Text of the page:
India has comprehensive Double Taxation Avoidance Agreement(DTAA ) with 79 countries. What it means is that there are agreed rate of tax and jurisdiction on specified types of income arising in a country to a tax resident of another country.Under Income Tax Act 1961 of India ,there are two provisions -section 90 and section 91 - which provides specific relief to tax payers to save them from DTAA. Section 90 is for tax payer who have paid the tax to a country with which India has signed DTAA. While Section 91 provides relief to tax payers who have paid tax to a country with which India has not signed DTAA. Thus, India gives relief to both kind of taxpayers.

A large number of Foreign Institutional Investors who trade on the Indian stock markets operate from Mauritius. According to the tax treaty between India and Mauritius, Capital Gains arising from the sale of shares is taxable in the country of residence of the shareholder and not in the country of residence of the Company whose shares have been sold. Therefore, a company resident in Mauritius selling shares of an Indian company will not pay tax in India. Since there is no Capital gains tax in Mauritius, the gain will escape tax altogether.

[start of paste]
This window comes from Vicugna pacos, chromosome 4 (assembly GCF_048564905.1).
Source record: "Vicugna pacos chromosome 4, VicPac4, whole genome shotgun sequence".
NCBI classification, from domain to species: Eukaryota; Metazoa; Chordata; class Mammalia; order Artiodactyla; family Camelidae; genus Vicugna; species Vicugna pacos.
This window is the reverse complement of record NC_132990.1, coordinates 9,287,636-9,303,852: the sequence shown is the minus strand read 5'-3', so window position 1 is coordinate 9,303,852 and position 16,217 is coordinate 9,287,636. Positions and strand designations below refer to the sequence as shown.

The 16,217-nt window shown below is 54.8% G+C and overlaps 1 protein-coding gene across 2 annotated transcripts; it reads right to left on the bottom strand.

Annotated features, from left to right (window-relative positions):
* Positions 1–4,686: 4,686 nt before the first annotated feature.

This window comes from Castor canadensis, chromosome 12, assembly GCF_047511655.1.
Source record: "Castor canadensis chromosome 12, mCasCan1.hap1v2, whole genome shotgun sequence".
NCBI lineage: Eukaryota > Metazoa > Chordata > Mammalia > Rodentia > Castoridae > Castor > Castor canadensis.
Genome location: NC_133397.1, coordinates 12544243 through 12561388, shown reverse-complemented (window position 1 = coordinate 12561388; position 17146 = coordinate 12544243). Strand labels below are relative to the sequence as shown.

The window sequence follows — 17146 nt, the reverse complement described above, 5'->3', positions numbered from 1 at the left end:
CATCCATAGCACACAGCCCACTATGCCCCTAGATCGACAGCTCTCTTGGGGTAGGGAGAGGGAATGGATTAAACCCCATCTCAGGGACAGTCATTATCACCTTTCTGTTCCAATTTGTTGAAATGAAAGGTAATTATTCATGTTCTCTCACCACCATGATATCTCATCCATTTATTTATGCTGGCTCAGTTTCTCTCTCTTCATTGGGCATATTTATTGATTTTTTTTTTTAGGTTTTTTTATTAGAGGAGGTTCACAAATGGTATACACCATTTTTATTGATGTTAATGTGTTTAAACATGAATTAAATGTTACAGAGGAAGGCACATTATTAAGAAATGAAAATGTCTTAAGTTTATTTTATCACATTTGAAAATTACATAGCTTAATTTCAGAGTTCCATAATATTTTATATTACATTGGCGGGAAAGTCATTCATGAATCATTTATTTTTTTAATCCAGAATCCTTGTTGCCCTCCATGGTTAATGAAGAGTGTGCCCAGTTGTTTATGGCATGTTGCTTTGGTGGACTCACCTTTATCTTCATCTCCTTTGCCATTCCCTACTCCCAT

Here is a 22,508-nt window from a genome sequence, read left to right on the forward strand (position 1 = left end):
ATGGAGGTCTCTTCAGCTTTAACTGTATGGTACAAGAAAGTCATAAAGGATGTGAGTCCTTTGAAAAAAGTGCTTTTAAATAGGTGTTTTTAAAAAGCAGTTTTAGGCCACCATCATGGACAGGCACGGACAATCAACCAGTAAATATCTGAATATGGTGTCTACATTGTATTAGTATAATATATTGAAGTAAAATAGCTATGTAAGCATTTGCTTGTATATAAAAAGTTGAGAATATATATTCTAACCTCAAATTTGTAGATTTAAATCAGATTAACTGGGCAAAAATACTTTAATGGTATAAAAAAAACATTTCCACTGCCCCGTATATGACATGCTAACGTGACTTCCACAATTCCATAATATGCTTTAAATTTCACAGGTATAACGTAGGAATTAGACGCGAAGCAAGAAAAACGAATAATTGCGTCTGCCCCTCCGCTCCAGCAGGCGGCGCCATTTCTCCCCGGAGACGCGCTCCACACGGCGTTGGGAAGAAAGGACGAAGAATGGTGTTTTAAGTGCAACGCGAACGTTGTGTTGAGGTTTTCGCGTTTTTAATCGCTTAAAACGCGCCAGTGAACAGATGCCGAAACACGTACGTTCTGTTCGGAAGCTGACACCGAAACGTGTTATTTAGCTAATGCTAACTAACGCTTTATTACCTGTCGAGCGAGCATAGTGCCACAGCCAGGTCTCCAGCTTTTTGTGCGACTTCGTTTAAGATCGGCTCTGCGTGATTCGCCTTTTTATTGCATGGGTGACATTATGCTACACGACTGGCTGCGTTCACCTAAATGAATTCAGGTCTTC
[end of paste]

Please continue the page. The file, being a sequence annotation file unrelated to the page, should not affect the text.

U.S. Citizens and Resident Aliens Abroad

The US requires its citizens to file tax returns reporting their earnings wherever they reside. However, there are some measures designed to reduce the international double taxation that results from this requirement. [4]

First, an individual who is a bona fide resident of a foreign country or is physically outside the US for an extended time is entitled to an exclusion (exemption) of part or all of their earned income (i.e. personal service income, as distinguished from income from capital or investments.) That exemption is currently set at $85,700 (2007).[4]